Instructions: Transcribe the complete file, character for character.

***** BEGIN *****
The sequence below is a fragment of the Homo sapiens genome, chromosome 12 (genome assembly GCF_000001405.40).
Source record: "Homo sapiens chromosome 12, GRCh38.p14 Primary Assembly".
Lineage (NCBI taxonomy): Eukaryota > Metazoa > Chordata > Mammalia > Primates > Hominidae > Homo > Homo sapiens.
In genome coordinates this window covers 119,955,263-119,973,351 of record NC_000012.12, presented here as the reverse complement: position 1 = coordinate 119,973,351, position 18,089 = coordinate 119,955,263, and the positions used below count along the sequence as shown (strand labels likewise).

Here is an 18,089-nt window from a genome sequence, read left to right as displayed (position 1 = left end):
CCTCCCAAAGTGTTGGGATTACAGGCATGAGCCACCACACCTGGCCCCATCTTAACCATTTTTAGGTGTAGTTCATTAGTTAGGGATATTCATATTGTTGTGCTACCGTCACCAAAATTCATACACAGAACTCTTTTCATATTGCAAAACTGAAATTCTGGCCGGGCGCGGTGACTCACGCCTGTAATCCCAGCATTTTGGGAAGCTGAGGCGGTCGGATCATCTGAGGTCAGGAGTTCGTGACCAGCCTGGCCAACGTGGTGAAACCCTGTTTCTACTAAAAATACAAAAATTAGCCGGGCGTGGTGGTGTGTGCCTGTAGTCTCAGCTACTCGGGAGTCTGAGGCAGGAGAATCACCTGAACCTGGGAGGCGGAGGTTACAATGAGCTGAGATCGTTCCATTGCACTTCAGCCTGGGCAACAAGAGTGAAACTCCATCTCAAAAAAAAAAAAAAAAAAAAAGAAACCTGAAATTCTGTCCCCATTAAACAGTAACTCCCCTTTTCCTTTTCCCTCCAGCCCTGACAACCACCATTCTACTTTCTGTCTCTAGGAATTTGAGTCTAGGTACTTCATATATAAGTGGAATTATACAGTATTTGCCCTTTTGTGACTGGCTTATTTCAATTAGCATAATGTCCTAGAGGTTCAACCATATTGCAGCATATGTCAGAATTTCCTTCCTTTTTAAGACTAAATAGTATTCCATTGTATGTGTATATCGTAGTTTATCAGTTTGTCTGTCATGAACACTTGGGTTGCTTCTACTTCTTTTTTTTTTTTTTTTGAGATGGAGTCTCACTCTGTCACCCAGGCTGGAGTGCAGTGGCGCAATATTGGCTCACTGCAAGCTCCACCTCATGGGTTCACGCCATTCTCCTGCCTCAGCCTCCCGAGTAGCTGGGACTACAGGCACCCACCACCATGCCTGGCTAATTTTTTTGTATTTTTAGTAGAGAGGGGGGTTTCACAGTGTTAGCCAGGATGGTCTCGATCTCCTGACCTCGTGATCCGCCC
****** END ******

The sequence below is a fragment of the Homo sapiens genome, chromosome 12 (genome assembly GCF_000001405.40).
Source record: "Homo sapiens chromosome 12, GRCh38.p14 Primary Assembly".
Lineage (NCBI taxonomy): Eukaryota > Metazoa > Chordata > Mammalia > Primates > Hominidae > Homo > Homo sapiens.
In genome coordinates this window covers 119,955,263-119,973,351 of record NC_000012.12, presented here as the reverse complement: position 1 = coordinate 119,973,351, position 18,089 = coordinate 119,955,263, and the positions used below count along the sequence as shown (strand labels likewise).

Here is an 18,089-nt window from a genome sequence, read left to right as displayed (position 1 = left end):
CCTCCCAAAGTGTTGGGATTACAGGCATGAGCCACCACACCTGGCCCCATCTTAACCATTTTTAGGTGTAGTTCATTAGTTAGGGATATTCATATTGTTGTGCTACCGTCACCAAAATTCATACACAGAACTCTTTTCATATTGCAAAACTGAAATTCTGGCCGGGCGCGGTGACTCACGCCTGTAATCCCAGCATTTTGGGAAGCTGAGGCGGTCGGATCATCTGAGGTCAGGAGTTCGTGACCAGCCTGGCCAACGTGGTGAAACCCTGTTTCTACTAAAAATACAAAAATTAGCCGGGCGTGGTGGTGTGTGCCTGTAGTCTCAGCTACTCGGGAGTCTGAGGCAGGAGAATCACCTGAACCTGGGAGGCGGAGGTTACAATGAGCTGAGATCGTTCCATTGCACTTCAGCCTGGGCAACAAGAGTGAAACTCCATCTCAAAAAAAAAAAAAAAAAAAAAGAAACCTGAAATTCTGTCCCCATTAAACAGTAACTCCCCTTTTCCTTTTCCCTCCAGCCCTGACAACCACCATTCTACTTTCTGTCTCTAGGAATTTGAGTCTAGGTACTTCATATATAAGTGGAATTATACAGTATTTGCCCTTTTGTGACTGGCTTATTTCAATTAGCATAATGTCCTAGAGGTTCAACCATATTGCAGCATATGTCAGAATTTCCTTCCTTTTTAAGACTAAATAGTATTCCATTGTATGTGTATATCGTAGTTTATCAGTTTGTCTGTCATGAACACTTGGGTTGCTTCTACTTCTTTTTTTTTTTTTTTTGAGATGGAGTCTCACTCTGTCACCCAGGCTGGAGTGCAGTGGCGCAATATTGGCTCACTGCAAGCTCCACCTCATGGGTTCACGCCATTCTCCTGCCTCAGCCTCCCGAGTAGCTGGGACTACAGGCACCCACCACCATGCCTGGCTAATTTTTTTGTATTTTTAGTAGAGAGGGGGGTTTCACAGTGTTAGCCAGGATGGTCTCGATCTCCTGACCTCGTGATCCGCCC